By Mr. Sanjeev Bhargava, Director – Brand, TOI
Amongst their many worries in these testing times, parents didn’t need a lockdown to be worried about the amount of time their kid spends in front of a screen. As far as the concept of screen time is concerned, all time for their little one is now screen time. Be it attending virtual classes or battling it out on a digital playground, instead of an outdoor one, kids are glued to a screen for a duration that’s harmful to their health. Findings of a recently-released report by JAMA Pediatrics reveal that 87% of children had their screen time increased, with the kids in the age of 7-8 having their viewing consumption rising to 1.5 hours per day. While the numbers may be alarming to some, parents and teachers, on their part can reduce the number of hours that Gen Z kids spend in front of screens as well as ensure that they consume content that is of some value.
Why is it a big problem?
The screen has been a boon for the education system over the past few months and helped restore the situation with a sense of normalcy. However, the problem arises when there’s an excess of recreational screen time. Since active learning is instrumental in retaining information, staring at a screen may lead to their attention span decreasing and mood alterations, which results in the disruption of their learning capabilities.
Add to that, the severe lack of any outdoor activity combined with excess screen time can lead to myopia along with issue of bad posture which can cause chronic muscle ache in the back and neck.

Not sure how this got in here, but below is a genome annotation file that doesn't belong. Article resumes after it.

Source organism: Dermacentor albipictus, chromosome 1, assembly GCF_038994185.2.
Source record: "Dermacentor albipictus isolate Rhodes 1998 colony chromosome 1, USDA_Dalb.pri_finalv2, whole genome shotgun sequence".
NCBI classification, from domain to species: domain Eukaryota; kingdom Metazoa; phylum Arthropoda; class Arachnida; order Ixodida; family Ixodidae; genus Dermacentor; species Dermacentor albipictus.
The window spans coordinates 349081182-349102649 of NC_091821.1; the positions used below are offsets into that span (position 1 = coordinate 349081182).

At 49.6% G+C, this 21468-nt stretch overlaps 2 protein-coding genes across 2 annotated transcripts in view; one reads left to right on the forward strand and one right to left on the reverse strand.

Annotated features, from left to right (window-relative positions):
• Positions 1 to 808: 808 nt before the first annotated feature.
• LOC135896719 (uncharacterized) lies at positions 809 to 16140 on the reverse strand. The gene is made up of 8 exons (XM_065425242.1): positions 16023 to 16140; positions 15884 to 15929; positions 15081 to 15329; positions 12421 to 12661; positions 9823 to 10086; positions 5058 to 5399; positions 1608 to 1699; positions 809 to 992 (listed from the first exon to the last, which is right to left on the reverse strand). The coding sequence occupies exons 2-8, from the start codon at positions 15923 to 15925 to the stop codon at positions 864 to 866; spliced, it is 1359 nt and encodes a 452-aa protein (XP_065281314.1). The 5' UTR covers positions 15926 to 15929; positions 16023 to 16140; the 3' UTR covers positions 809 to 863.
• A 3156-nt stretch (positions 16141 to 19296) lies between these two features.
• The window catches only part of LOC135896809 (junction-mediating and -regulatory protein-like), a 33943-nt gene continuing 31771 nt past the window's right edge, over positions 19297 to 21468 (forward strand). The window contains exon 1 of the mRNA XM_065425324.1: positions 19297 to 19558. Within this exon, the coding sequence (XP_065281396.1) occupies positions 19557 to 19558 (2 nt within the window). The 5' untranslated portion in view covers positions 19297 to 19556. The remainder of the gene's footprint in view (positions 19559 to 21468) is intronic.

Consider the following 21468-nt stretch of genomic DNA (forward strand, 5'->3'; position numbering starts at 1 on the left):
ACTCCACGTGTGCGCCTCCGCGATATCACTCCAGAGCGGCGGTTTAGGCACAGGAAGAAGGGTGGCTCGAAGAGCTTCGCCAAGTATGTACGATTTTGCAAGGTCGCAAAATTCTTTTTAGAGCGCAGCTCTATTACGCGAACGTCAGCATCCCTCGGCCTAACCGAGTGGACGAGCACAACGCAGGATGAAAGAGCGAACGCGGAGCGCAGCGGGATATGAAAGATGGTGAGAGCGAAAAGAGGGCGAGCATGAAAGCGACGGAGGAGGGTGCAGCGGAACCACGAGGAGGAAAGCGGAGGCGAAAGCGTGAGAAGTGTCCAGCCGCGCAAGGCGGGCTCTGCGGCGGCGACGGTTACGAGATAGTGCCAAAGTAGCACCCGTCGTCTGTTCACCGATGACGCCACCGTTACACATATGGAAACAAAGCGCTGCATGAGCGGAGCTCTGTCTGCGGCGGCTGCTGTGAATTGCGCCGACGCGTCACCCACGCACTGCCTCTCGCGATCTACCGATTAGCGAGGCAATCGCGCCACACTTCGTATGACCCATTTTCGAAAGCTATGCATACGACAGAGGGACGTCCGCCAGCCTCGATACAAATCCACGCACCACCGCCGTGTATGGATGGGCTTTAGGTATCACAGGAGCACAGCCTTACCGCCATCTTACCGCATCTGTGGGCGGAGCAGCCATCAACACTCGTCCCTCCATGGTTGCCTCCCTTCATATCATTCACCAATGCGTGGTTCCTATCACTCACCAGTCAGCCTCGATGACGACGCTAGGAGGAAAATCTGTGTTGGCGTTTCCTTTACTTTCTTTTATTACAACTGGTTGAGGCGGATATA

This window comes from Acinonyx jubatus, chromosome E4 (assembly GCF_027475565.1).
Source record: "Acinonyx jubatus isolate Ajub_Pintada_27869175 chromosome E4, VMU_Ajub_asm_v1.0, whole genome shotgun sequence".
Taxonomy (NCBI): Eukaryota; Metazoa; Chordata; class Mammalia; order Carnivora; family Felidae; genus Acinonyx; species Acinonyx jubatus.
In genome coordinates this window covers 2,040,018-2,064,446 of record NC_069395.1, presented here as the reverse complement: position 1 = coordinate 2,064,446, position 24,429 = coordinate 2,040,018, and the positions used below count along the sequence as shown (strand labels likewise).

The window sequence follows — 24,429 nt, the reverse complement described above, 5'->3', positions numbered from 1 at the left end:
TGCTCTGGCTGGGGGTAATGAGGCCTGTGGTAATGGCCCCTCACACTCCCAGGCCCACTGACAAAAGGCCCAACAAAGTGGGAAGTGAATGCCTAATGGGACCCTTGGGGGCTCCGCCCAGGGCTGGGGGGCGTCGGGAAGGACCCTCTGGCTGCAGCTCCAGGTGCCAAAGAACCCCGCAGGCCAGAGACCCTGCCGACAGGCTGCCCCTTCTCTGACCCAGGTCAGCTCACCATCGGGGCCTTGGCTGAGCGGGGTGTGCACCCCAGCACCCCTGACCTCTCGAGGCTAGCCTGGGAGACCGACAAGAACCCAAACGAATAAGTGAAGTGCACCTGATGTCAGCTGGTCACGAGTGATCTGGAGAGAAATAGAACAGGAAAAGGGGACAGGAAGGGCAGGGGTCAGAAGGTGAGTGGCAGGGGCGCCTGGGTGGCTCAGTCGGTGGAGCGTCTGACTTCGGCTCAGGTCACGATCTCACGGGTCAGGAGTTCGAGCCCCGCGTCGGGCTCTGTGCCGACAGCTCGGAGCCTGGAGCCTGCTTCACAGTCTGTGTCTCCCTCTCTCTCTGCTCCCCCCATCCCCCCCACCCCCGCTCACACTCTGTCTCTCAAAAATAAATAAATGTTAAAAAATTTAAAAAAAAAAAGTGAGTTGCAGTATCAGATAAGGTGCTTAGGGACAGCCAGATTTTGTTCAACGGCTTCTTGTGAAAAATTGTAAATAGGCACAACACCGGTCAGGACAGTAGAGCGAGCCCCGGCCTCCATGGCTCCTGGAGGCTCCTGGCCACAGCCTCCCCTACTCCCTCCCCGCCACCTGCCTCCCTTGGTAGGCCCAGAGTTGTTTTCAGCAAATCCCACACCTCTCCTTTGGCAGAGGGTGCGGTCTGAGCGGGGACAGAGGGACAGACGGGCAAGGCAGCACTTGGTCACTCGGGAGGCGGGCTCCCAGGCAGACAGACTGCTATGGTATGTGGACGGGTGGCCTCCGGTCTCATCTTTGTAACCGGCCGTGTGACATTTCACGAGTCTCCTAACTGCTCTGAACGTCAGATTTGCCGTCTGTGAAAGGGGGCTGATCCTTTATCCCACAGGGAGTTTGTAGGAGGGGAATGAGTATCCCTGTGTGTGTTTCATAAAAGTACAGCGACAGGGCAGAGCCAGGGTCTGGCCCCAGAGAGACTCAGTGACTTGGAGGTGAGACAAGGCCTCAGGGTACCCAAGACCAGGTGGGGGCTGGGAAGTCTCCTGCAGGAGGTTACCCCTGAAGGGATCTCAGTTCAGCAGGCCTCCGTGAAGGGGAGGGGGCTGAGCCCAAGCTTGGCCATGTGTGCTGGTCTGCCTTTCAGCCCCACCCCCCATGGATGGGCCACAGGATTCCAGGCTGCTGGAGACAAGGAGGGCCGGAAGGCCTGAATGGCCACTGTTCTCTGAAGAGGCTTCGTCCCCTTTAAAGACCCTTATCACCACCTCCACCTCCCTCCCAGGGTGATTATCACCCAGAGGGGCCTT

Manage Screen Time efficiently
Kids are indeed fast learners. And with these digital mediums being highly engaging, it’s no surprise to see them become more tech-savvy and choose to spend so much time in front of a screen. With excess screen time being detrimental to their health, schools and parents must use these platforms more effectively. Teachers, on their part, can reduce the screen time by keeping the classes short, while parents can start by tracking and managing how much time their kids actually spend in front of a screen. In one of the session by Times #KeepLearning campaign in association with BYJU’s, Ramesh Karra, VP – Brand Strategy, BYJU’S, advised that this is the right moment for the education system to step up and take a leap ahead. He also suggested that teachers should experiment with 3D learning, video tutorials from experts around the world in order to make the learning process skill and application-based.
Establishing a designated time and/or zone, in the house, where electronics are banned, can create a very big difference. An example can be the kitchen or the dinner table, where the family spends quality time together. Parents can strike the perfect balance to their kid’s life by allotting a certain number of hours in the day where their child will spend time away from a screen – sleeping, reading a physical book, drawing, art and craft, etc.
Make them see the right thing
Spending time in front of the screen in a productive manner would certainly make parents worry less. Now is the time to make our children consume content, but only that kind of information which is of value to them. Parents and teachers must lay impetus to the child’s overall development and pay equal attention to their academics and sports. Online sessions can be designed to keep the child physically active along with providing them a chance to interact socially with other kids and learn. Doing so will prevent development regression and also improve their cognitive development.
But kids can only do so if their eyes are in good shape. In order to do so, they can practice the 20/20/20 method — where they must take a break from the digital device for 20 seconds, every 20 minutes and look at something 20 feet away and blink regularly to avoid their eyes drying up. As far as their nutrition is concerned, the consumption of Omega 3 rich foods and following a healthy diet regularly can help lubricate the eyes.